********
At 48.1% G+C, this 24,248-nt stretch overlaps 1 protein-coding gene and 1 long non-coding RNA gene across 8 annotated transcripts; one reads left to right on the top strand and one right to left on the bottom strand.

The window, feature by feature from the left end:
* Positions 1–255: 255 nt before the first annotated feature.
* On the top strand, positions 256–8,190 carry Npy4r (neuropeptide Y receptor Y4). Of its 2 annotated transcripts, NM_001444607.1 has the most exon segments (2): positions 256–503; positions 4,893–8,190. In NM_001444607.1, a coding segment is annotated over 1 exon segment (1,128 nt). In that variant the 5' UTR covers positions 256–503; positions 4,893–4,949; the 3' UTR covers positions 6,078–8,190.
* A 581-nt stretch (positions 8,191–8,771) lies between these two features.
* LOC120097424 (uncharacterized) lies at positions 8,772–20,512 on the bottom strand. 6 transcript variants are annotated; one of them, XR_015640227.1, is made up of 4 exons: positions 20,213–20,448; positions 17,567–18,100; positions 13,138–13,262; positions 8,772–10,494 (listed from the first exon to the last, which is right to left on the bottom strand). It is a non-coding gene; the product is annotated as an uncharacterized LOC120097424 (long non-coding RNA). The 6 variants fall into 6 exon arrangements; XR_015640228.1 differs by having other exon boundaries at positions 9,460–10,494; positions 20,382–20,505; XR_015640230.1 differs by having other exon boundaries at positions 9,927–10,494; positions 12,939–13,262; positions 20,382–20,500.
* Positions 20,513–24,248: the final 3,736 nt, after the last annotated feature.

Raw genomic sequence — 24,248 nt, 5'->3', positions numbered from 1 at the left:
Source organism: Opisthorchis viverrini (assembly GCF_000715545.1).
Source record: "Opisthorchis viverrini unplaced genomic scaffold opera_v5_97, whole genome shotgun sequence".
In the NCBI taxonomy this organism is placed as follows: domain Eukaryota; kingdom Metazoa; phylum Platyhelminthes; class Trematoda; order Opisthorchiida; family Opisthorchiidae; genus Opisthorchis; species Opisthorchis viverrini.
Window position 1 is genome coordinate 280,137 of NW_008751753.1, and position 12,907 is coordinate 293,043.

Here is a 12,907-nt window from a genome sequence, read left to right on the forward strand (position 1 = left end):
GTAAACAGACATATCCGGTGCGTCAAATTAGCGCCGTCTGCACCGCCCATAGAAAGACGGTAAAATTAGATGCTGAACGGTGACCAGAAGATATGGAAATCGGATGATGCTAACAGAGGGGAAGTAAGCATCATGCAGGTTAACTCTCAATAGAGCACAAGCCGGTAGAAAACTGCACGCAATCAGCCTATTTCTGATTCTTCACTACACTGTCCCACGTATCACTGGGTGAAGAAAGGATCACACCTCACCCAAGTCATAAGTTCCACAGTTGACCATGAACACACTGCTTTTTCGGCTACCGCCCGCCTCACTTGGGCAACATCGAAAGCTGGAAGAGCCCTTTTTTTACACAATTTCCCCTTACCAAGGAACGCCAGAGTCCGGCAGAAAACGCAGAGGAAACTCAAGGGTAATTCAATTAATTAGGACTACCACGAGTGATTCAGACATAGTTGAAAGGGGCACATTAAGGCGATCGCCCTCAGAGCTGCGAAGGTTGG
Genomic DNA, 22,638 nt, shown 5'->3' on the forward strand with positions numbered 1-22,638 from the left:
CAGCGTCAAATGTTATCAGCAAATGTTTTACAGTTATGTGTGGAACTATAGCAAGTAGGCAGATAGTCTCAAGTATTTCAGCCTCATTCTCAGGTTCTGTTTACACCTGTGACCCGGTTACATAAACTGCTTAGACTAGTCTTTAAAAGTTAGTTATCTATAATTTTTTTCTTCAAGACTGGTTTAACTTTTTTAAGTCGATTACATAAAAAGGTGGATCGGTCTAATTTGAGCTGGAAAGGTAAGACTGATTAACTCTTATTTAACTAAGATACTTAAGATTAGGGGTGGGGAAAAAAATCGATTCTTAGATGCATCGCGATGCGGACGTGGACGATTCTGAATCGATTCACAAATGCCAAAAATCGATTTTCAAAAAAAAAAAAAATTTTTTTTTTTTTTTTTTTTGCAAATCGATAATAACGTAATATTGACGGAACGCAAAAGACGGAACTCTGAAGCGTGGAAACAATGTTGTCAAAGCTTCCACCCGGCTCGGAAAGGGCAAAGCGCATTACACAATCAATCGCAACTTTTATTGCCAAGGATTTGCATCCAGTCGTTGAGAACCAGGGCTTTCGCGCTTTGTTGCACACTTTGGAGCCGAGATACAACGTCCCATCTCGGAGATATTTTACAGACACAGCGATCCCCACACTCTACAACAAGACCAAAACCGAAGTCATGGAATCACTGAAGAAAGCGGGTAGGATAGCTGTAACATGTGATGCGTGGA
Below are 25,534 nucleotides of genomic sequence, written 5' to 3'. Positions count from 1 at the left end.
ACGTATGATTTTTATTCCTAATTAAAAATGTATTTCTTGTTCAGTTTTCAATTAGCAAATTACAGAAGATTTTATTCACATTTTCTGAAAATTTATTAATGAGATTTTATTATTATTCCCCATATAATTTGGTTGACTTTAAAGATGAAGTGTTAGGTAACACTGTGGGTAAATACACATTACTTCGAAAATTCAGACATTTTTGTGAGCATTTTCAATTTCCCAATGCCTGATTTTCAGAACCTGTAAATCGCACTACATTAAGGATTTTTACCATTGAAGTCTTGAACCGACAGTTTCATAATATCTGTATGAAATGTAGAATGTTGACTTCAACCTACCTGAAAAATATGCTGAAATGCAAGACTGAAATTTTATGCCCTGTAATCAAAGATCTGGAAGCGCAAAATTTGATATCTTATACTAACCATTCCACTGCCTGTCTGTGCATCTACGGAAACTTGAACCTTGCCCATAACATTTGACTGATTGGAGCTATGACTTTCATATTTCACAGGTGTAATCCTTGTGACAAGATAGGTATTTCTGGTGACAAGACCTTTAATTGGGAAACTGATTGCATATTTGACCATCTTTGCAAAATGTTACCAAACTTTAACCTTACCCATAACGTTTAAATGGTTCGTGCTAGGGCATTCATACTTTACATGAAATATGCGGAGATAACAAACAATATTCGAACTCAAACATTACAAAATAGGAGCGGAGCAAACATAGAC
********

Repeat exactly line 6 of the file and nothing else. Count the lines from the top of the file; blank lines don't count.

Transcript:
* LOC120097424 (uncharacterized) lies at positions 8,772–20,512 on the bottom strand. 6 transcript variants are annotated; one of them, XR_015640227.1, is made up of 4 exons: positions 20,213–20,448; positions 17,567–18,100; positions 13,138–13,262; positions 8,772–10,494 (listed from the first exon to the last, which is right to left on the bottom strand). It is a non-coding gene; the product is annotated as an uncharacterized LOC120097424 (long non-coding RNA). The 6 variants fall into 6 exon arrangements; XR_015640228.1 differs by having other exon boundaries at positions 9,460–10,494; positions 20,382–20,505; XR_015640230.1 differs by having other exon boundaries at positions 9,927–10,494; positions 12,939–13,262; positions 20,382–20,500.